Kroger’s management knows of the threat apps like GrubHub pose because the company is expanding its hot meal and delivery capabilities. For instance, Kroger has a close partnership with Instacart to offer same-day grocery delivery from 1,372 stores.

How Kroger (KR) can use robots to counter the GrubHub (GRUB) threat

Moreover, Kroger and Britain’s Ocado Group PLC (LSE: OCDO) are developing next-generation robot-operated Customer Fulfillment Centers to support grocery delivery. An obvious upgrade of the Customer Fulfillment Centers is to add a kitchen where meals are cooked for hundreds or thousands of customers.

Significantly, the Kroger and Ocado fulfillment centers could offer the economy of scale necessary to make robotic food preparation possible. In fact, there are now a number of companies experimenting with cooking robots.

For example, Creator; a San Francisco restaurant, uses two car-sized robots that prepare 120 burgers an hour, The BBC claims. The robots at Creator sound perfect for a fulfillment center. In addition, California’s Zume Pizza is experimenting with robot pizza chefs.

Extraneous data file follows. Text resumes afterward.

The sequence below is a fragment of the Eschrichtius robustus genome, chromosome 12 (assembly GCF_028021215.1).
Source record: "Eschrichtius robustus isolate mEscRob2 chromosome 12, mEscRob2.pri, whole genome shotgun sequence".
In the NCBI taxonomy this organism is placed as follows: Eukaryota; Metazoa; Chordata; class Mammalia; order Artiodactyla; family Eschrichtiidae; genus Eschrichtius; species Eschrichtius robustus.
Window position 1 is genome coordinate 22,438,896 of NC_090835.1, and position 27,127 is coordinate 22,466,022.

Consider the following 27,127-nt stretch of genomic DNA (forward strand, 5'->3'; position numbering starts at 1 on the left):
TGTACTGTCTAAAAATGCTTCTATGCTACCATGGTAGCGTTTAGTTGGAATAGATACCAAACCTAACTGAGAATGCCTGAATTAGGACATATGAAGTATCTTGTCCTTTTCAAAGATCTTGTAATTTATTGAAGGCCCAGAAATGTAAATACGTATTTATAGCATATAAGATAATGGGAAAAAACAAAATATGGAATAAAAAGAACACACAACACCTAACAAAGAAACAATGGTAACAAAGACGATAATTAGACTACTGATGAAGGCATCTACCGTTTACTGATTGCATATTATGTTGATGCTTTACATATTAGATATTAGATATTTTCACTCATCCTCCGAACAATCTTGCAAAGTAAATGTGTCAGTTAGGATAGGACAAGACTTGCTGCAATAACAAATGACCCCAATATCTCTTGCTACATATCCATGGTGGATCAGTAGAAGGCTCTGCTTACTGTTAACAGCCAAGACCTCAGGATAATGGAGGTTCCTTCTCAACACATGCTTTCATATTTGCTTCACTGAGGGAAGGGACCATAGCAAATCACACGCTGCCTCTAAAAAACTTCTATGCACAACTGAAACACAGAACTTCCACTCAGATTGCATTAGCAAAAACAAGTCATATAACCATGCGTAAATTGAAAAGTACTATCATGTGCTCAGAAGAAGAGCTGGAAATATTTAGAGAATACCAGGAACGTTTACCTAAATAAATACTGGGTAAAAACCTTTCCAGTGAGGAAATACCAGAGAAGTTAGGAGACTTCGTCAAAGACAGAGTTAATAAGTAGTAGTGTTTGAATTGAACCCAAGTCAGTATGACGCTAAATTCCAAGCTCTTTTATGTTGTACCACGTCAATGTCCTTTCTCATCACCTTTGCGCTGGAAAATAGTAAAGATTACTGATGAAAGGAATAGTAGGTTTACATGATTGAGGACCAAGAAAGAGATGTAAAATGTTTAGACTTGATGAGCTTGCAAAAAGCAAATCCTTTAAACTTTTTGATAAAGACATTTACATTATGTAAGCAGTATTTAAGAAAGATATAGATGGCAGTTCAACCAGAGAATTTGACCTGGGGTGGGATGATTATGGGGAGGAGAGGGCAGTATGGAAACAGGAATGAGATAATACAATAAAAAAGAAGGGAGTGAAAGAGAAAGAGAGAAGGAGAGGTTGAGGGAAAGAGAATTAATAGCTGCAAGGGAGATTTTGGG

In addition to Kroger, Amazon will probably adopt a similar meal-cooking strategy. Tellingly, Amazon owns Whole Foods Market which operates cafes in its stores. In fact, many people who never shop at Whole Paycheck go there for lunch.

On the negative side, the convergence of takeout delivery and robots will lead to new debates about technological unemployment. In particular, Amazon and Kroger could put tens of thousands of short-order cooks, cashiers, and waitresses out of work.

Is Kroger (KR) still a Value investment with the GrubHub threat?

Interestingly, Kroger (NYSE: KR) is still a value investment despite the GrubHub threat.

For instance, Kroger offered investors a low share price of $27.99, a dividend yield of 2%, an annualized payout of 56¢, a payout ratio of 26.4% and 10 years of dividend growth on 28 January 2019. In particular, Kroger paid a dividend of 14¢ on 1 December 2018 and a bigger bonus dividend of 45.5¢ on 27 September 2018.

Moreover, Kroger offers vast resources and growth potential for a very low price. In fact, I think Kroger is one of the few brick-and-mortar retailers that will transition to a digitally powered e-commerce platform.

However, to achieve that goal Kroger will have to battle many dangerous competitors such as GrubHub and Amazon. One thing is clear though, Kroger is a better stock than GrubHub at present.

To clarify, Kroger is cheaper than GrubHub; which traded at $81.46 on 28 January 2019. In addition, GrubHub pays no dividend. Thus, Kroger is a great value investment for the digital disruption of the grocery market.